Latvia is internationally acknowledged as a country with a high level of biological diversity. Currently, Latvia has four nature reserves, four national parks containing reserves and restricted areas, one biosphere reserve, 261 nature reserves, 42 nature parks and nine protected-landscape areas.
Latvia’s natural resources are fairly limited, consequently industry and households will always be dependent on imports to some extent, particularly of oil, natural gas, coal, metals and minerals. There are significant deposits of quartz, dolomite, clay, sapropel and peat in Latvia.
Latvia is rich in water resources, which fully meet the country’s needs. More than 12 400 rivers and around 4 000 lakes and watercourses cover 3.7% of the country’s territory.
Latvia’s total emissions of greenhouse gases are the lowest in Europe both in total emissions and emissions per capita (total emissions have decreased by more than 55% since 1990).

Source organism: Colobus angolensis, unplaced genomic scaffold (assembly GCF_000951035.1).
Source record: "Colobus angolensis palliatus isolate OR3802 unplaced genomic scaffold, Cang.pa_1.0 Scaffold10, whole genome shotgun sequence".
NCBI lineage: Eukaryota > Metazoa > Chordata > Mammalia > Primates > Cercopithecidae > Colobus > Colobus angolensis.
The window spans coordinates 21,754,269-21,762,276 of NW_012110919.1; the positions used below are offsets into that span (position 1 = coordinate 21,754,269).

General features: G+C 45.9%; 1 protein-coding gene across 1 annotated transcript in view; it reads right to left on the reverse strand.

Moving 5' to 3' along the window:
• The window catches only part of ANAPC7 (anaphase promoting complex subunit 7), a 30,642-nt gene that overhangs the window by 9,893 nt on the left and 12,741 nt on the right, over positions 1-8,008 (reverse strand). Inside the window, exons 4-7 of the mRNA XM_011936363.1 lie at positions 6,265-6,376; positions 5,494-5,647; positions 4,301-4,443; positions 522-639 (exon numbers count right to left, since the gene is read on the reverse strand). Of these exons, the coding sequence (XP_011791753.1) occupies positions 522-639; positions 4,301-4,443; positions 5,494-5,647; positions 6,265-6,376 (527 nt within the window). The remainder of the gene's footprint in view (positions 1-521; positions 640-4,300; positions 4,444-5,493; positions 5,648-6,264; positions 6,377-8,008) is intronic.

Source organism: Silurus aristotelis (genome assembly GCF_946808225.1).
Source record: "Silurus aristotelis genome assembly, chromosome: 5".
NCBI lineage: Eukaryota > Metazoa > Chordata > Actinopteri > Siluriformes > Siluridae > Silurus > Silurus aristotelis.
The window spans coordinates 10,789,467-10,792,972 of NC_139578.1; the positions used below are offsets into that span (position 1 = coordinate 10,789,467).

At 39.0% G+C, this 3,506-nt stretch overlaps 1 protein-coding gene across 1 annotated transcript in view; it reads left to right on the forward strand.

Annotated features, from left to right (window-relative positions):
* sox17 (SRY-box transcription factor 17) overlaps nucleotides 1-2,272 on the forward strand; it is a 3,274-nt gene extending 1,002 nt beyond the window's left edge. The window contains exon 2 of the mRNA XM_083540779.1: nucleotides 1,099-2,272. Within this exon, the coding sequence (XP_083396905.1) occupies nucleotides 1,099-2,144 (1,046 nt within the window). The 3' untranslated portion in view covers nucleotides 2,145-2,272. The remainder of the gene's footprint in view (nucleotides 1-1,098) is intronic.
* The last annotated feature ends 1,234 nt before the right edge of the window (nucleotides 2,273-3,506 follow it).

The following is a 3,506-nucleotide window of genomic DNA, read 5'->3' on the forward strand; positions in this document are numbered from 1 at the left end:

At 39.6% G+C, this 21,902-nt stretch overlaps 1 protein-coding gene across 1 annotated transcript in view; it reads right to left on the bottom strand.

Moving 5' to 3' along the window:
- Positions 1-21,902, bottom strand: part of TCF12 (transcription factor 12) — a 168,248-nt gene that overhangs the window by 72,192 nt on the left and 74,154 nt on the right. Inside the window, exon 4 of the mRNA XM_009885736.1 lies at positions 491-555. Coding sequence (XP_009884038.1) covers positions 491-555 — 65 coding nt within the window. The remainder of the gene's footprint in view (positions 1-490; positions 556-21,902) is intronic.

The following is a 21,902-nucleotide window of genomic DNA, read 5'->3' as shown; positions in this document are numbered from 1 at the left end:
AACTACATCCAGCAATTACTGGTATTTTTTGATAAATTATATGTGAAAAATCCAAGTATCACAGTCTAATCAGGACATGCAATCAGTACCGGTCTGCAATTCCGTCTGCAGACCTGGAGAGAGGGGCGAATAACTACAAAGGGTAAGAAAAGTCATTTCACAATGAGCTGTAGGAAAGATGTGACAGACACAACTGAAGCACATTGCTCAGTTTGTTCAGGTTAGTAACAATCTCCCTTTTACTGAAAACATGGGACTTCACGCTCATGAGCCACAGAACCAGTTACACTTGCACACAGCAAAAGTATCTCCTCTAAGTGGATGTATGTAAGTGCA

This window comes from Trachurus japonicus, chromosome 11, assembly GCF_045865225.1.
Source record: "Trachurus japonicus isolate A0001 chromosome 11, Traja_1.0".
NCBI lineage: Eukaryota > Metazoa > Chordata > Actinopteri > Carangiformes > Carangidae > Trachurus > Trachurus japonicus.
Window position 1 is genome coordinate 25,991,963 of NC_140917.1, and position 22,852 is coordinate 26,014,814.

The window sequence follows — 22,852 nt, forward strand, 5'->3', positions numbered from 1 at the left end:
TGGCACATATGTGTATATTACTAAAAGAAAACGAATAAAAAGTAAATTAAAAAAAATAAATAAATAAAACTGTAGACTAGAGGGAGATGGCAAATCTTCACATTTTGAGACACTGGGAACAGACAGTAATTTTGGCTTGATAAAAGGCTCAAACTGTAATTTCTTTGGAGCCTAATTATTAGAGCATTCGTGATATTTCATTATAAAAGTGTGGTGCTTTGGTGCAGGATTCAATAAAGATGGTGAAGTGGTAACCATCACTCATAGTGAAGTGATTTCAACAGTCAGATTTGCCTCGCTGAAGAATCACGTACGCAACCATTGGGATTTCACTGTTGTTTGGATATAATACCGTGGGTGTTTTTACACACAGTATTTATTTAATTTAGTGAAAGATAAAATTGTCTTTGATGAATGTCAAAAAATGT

According to Eurostat data, Latvia generates less waste per capita than most other EU states.
Areas of particular interest to foreign entrepreneurs include:
- Multi-tonnage municipal waste management;
- Technological development of biodegradable materials;
- Management of wood-processing waste;
- Water-treatment sludge;
- Recycling of construction materials;
- Mussel farming;
- Algae harvesting and processing.
Renewable energy in Latvia
While producing slightly more than 39% of its inland annual energy consumption from renewable energy, Latvia is the third of the share of renewables in total energy consumption within the EU (Eurostat, 2017).